Climate Policy: Free Trade Promotes a Cleaner Environment

Report Trade

Climate Policy: Free Trade Promotes a Cleaner Environment

April 24, 2009 5 min read Download Report
Daniella Markheim
Former Jay Van Andel Senior Analyst in Trade Policy
Daniella served as a Jay Van Andel Senior Analyst in Trade Policy.

Regardless of the scientific merit behind doomsday predictions of global warming, President Obama and Congress seem intent on instituting a U.S. policy regime to address the specter of climate change.

The debate on the most effective way to "green" America--cap-and-trade, carbon taxes, tough energy standards and regulations, some hybrid approach, or sticking to open markets--will be a heated one. With affordable green technologies still in development, policymakers need to recognize that the economic cost of limiting U.S. production of greenhouse gases on U.S. consumers and companies will be high--high enough to question whether the costs are worth the equally uncertain benefits such measures would bring.

Costs and Benefits

The projected cost of a climate scheme on the U.S. economy--evidenced from Europe's problematic climate program and the Kyoto Protocol's failure to affect emissions in signatory nations--illustrate how difficult it is for governments to impose binding climate restrictions without undermining economic growth.[1]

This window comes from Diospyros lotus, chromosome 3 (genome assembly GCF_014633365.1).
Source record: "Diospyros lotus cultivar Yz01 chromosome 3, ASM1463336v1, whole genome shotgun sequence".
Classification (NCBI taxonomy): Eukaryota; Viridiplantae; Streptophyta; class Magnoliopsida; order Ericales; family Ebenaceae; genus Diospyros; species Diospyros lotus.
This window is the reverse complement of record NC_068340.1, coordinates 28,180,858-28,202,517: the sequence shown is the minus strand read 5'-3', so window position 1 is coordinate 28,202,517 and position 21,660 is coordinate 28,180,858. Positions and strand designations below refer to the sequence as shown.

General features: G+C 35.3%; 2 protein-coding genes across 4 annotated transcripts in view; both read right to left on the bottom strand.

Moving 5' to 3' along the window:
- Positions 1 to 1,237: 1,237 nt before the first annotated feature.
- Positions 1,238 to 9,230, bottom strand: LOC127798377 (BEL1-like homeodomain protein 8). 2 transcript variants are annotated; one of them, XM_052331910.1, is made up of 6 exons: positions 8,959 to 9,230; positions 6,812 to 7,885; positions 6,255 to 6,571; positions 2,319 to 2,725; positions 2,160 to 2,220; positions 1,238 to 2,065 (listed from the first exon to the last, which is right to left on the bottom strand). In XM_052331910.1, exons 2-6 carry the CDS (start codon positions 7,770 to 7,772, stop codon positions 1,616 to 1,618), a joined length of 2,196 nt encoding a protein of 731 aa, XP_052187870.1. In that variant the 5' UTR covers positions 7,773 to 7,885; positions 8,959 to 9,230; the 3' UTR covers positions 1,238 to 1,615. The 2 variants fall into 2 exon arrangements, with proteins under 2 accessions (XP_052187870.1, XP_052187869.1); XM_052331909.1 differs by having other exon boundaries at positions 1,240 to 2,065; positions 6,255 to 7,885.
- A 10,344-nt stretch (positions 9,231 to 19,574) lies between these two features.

If Congress and the President do embark on such a potentially treacherous course, households and firms will face much higher costs for energy and energy-intensive goods, categories that include virtually every product in our economy. Hard-pressed U.S. consumers and producers will find no relief from artificially inflated prices by turning to lower-cost imports, as the climate change zealots propose to erect trade barriers to raise the costs of foreign products produced under less severe environmental policy constraints.

Some U.S. companies and policymakers may find it fair for the government to prop up domestic businesses, whose profitability will have been destroyed by new climate change regulations, against foreign competitors whose governments have chosen to be less draconian. America's trade partners are unlikely to agree.

Many such trade restrictions could violate World Trade Organization (WTO) rules and lead to legal sanctions against the U.S. Even if some of the proposed measures hold up against legal scrutiny in the WTO, the potential for nations to retaliate against U.S. trade measures is very real. Any U.S. restrictions, whether consistent with WTO agreements or not, would undermine development in poorer countries and make it more difficult to achieve a multilateral consensus on the rules of trade that best support environmental objectives.

When all these negative effects are taken into account, it is clear that the adoption of protectionist polices as a part of a U.S. climate regime does far more harm than good and should be avoided.

Climate Legislation and Trade